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Vidant Health gives CEO 5-year extension amid an ongoing dispute with the UNC System

UPDATE: This story has been updated to clarify the UNC System's relationship to Vidant Medical Center.

Michael Waldrum, who is currently leading Vidant Health through a dispute with the state of North Carolina, will be staying at the health-care provider for the foreseeable future.

Waldrum has signed a five-year extension to remain the CEO of Vidant Health, an influential health-care provider in Eastern North Carolina. He has led the hospital since 2015.

For the past month, the private health system has been engaged in a public back-and-forth with the UNC Board of Governors over who controls the Vidant Medical Center’s Board of Trustees. The drama — which has tens of millions of dollars on the line — has played out in courtrooms, in the halls of the state’s General Assembly and in private mediation talks.

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Vidant Health CEO Michael Waldrum has signed a five-year contract extension with the health care provider to remain CEO. Courtesy of Vidant Health

The dispute began when the hospital and the Pitt County Board of Commissioners moved last month to strip the UNC system from appointing any trustees at Vidant Medical Center in Greenville. UNC has been involved with the hospital since the mid-1970s, when it named the hospital the teaching facility for East Carolina University’s Brody School of Medicine, though its appointing powers have changed over the years. The most recent agreement, approved in 2013, gave the UNC system nine of the 20 board appointments.

In response, the UNC system took the hospital to court, which eventually turned into mediation talks. And then the N.C. Senate added to its budget a line that would strip about $35 million worth of Medicaid reimbursement from the hospital, under the reasoning that, without UNC-appointed trustees, the hospital should no longer receive reimbursements that other private hospitals don’t get.

The General Assembly’s Republican leadership is also looking at ways to fund the construction of a new teaching hospital in Greenville, so that Brody School of Medicine no longer needs to use Vidant Health as its teaching hospital. The move would cost the hospital tens of millions of dollars.

Bob Greczyn, chairman of Vidant Health’s compensation and benefits committee, said the extension was an expression of confidence in Waldrum’s ability to lead the health-care provider through an increasingly turbulent era for hospitals.

He noted, however, that talks on the extension began before the current dispute began with the UNC system.

“Times in the health-care industry are turbulent these days,” Greczyn, a former CEO of Blue Cross and Blue Shield of North Carolina, said in a phone interview. But “turbulent times are the best time to have good leadership and to make sure you secure your leader for the foreseeable future. That’s part of the reason we are doing that here.”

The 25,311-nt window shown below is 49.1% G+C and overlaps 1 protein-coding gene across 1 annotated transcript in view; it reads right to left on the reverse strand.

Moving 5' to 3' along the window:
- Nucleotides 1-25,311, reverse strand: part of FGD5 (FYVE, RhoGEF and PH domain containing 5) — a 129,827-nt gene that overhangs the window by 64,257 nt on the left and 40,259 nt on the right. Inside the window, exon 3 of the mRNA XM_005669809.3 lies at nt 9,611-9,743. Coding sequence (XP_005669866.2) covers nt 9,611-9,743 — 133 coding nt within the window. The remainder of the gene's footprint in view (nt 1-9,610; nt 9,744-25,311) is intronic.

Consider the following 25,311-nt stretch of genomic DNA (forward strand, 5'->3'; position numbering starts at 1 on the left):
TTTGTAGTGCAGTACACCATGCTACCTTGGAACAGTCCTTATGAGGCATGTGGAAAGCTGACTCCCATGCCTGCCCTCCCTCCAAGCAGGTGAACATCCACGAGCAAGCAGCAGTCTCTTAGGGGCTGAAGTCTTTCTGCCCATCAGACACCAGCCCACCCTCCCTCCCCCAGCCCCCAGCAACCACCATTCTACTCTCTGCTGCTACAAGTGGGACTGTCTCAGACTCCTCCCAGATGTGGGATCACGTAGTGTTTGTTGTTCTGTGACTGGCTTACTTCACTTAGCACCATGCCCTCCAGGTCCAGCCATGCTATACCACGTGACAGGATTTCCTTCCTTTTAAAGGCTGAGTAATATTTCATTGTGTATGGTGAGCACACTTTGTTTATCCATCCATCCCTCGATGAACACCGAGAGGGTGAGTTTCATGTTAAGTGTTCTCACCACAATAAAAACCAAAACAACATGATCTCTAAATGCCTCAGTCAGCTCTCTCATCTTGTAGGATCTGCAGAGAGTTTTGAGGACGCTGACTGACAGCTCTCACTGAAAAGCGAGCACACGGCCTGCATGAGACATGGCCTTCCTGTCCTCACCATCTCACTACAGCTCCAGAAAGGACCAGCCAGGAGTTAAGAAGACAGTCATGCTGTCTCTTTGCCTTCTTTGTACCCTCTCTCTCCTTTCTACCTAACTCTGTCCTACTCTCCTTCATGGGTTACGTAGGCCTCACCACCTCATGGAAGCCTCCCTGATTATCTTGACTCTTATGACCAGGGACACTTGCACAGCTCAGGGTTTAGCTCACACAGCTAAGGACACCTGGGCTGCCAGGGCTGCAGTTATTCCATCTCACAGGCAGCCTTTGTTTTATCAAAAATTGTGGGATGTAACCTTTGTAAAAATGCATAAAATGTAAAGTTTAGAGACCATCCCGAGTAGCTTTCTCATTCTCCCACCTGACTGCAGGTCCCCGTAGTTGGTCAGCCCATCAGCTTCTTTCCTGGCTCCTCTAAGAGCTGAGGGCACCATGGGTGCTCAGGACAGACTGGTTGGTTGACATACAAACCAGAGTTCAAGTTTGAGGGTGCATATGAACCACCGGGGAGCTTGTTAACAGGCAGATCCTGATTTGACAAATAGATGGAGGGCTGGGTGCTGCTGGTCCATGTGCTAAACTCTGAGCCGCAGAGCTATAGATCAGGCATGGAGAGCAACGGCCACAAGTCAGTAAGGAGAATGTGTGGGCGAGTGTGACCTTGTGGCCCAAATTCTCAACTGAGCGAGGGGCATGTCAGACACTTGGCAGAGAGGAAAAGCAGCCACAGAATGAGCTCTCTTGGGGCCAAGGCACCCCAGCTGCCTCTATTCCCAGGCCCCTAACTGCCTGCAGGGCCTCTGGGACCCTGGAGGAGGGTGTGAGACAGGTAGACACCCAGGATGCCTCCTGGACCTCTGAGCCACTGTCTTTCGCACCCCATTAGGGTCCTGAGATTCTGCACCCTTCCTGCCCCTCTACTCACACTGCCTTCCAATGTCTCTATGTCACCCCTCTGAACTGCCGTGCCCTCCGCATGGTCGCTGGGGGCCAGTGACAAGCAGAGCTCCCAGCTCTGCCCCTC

Waldrum’s current contract, which pays him $1.2 million per year, was set to expire next June. That compensation level will remain the same in the new contract.

Greczyn said the dispute between the UNC system and Vidant had no bearing on their vote to retain the CEO, which was unanimous.

“This process was not driven by current circumstances, which we fully hope and expect to work out to the benefit of everyone,” he said.

Waldrum has kept a public presence throughout the current dispute with UNC. Mediation talks are still ongoing, though UNC has already rejected one compromise that Vidant released publicly earlier this week, The News & Observer has reported.

In a press conference last month, Waldrum said that it was necessary to overhaul Vidant Medical Center’s board because it had too much influence from outside of Eastern North Carolina. He noted it would be better if the hospital had trustees that knew the region and its issues “rather than a group of people that sometimes haven’t ever been to Eastern North Carolina or don’t understand the issues that we face.”

Waldrum also went on a Greenville radio station and said he believes the UNC system ultimately wants to take over Vidant Health.

“Yes, there’s an expressed intent,” by UNC, Waldrum said.

Around the same time as the radio interview, WITN, a Greenville-based television station, released confidential documents that appeared to show the UNC system had commissioned a consulting firm to research a possible takeover of the Vidant Health system.

UNC Health Care, in a statement to the N&O earlier this week, denied that it planned to take over Vidant.

A UNC Health spokeswoman did say it has had several conversations in the past with Waldrum about partnerships and a potential combination of the two health care providers, but UNC “has never pursued it.”

In the meantime, there is no immediate end in sight to the dispute between Vidant and the UNC system. If mediation talks fail, then the issue is likely to return to court.

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Zachery Eanes is the Innovate Raleigh reporter for The News & Observer and The Herald-Sun. He covers technology, startups and main street businesses, biotechnology, and education issues related to those areas.
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